Sharing and Communicating with Images: Future of Messaging Apps and Ads

Communicating ideas and content is changing with the apps that are available. This will change how advertisers spend their budgets.

For the past couple of years, Facebook has done nothing significant about its Snapchat problem, reports Times of India. Sure, Mark Zuckerberg and co have tried to clone parts of Snapchat with failed apps like Slingshot. But Facebook has never really thrown its full weight behind taking Snapchat head on.

Until now. During Facebook's quarterly earnings call this past week, Zuckerberg explained that Facebook now sees the camera as the future of how people share and communicate. "In most social apps today, a text box is still the default way we share," he said. "Soon, we believe a camera will be the main way that we share." While he didn't name Snapchat specifically on the call, make no mistake: Facebook's full attack on Snapchat has begun.

As my colleague Biz Carson has explained, Snapchat (or Snap Inc) recently simplified its company mission statement to be "a camera company." Snapchat started as an app for sending disappearing messages. Over the years it's managed to shake its sexting label and evolve into a rapidly growing social network with more than 150 million daily active users.

150 million daily users pales in comparison to Facebook's 1.18 billion. But Snapchat represents an existential threat to Facebook because it has managed to redefine how people share through photos and videos. While Facebook has become an essential utility for connecting people, Snapchat has popularized a new way of communicating that's highly visual, ephemeral, and fun. Goofy selfies and puking rainbows aside, Snapchat is a threat to Facebook on multiple levels. It's increasingly competing for finite advertising budgets that could otherwise be spent on Facebook. It's beloved by teens and millennials, which is a demographic Facebook is deeply worried about losing and has a team devoted to reaching. If Zuckerberg had his way, Snapchat would be part of Facebook's family of apps, like Instagram and WhatsApp. He tried to buy Snapchat in 2013 for around $3 billion, but now the company is planning an IPO that could value it as high as $40 billion. If it's too late for Facebook to own Snapchat, then it's going to do the next best thing: Copy it.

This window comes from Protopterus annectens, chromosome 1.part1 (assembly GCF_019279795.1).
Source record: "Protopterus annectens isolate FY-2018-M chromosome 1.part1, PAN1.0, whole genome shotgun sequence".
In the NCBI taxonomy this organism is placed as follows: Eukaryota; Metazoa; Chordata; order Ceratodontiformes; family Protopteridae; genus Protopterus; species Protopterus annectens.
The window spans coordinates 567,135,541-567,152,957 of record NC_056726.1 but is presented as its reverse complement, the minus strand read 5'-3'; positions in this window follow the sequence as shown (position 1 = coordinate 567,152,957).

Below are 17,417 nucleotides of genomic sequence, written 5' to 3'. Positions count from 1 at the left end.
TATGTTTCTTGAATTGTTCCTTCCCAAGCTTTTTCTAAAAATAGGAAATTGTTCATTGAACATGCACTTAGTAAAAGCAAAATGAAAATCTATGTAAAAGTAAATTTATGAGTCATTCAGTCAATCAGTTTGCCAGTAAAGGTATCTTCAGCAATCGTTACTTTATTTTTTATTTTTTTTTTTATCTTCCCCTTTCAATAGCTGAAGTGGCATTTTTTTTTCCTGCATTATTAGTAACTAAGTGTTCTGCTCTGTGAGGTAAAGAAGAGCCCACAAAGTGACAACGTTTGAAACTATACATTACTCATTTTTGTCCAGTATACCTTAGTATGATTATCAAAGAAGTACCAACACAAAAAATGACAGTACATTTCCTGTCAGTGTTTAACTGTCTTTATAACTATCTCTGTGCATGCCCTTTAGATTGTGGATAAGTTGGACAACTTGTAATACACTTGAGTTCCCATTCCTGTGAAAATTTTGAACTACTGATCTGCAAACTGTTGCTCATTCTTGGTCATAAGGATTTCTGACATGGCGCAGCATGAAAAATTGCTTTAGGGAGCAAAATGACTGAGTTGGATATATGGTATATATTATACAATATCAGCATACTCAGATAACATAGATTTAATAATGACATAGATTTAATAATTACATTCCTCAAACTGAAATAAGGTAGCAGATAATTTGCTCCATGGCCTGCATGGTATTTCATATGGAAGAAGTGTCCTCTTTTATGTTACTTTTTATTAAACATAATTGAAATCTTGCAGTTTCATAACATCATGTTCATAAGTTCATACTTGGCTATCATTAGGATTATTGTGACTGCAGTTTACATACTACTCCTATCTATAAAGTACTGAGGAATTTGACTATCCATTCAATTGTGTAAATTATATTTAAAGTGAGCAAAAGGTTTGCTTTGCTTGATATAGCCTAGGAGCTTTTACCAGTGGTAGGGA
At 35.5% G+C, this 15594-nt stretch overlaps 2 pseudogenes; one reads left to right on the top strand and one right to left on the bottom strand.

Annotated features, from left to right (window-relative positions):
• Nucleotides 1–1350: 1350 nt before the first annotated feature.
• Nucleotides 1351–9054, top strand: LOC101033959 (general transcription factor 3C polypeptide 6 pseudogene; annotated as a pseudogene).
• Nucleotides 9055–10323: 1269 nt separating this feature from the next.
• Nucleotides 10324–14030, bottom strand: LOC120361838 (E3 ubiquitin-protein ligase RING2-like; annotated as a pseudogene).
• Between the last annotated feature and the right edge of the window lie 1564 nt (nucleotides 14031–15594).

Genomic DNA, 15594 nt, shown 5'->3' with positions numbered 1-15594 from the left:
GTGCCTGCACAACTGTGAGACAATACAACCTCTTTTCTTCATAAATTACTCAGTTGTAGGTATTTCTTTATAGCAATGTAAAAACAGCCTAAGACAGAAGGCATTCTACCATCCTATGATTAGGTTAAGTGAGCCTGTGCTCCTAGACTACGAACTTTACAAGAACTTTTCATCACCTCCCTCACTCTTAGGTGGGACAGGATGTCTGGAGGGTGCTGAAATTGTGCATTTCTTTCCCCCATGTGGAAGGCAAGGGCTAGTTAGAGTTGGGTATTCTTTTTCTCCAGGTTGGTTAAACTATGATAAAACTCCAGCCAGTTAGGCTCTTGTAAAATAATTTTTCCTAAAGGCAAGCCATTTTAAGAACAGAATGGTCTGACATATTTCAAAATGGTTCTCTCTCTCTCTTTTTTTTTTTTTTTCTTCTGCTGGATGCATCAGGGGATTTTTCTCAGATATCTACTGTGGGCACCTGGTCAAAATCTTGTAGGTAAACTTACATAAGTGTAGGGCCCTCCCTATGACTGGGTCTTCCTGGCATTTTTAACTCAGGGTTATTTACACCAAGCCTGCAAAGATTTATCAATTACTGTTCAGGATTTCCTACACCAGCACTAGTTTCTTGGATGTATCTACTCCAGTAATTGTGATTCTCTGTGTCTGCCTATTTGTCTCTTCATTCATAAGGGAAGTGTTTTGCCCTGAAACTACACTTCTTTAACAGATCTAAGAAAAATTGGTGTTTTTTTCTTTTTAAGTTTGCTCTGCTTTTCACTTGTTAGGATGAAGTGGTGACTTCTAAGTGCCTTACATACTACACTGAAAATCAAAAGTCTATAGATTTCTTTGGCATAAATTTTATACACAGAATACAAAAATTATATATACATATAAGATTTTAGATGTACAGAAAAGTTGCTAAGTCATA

Facebook is currently testing a redesign of its main app in Ireland that puts a Snapchat-like camera interface front and center alongside the News Feed. You're encouraged to use the camera to send goofy selfies to friends that disappear after 24 hours. During Facebook's most recent earnings call, Zuckerberg said that the redesign will become available globally "hopefully sooner rather than later." He also said that Instagram Stories (a direct ripoff of Snapchat's Story functionality), is already used by 100 million people every day.

That's nearly 70% of Snapchat's entire user base. Facebook is also testing clones of Snapchat in Messenger and WhatsApp that will likely be made available more widely in the future. While Facebook probably won't be able to convince the majority of Snapchat users to quit the app, it could seriously slow Snapchat's growth by replicating key features for billions of people to use. That's the advantage Facebook has over every incumbent: Unrivaled scale. Now it's a matter of whether that scale will be enough to win.

SJP @DigitalAsian - ShareYaar

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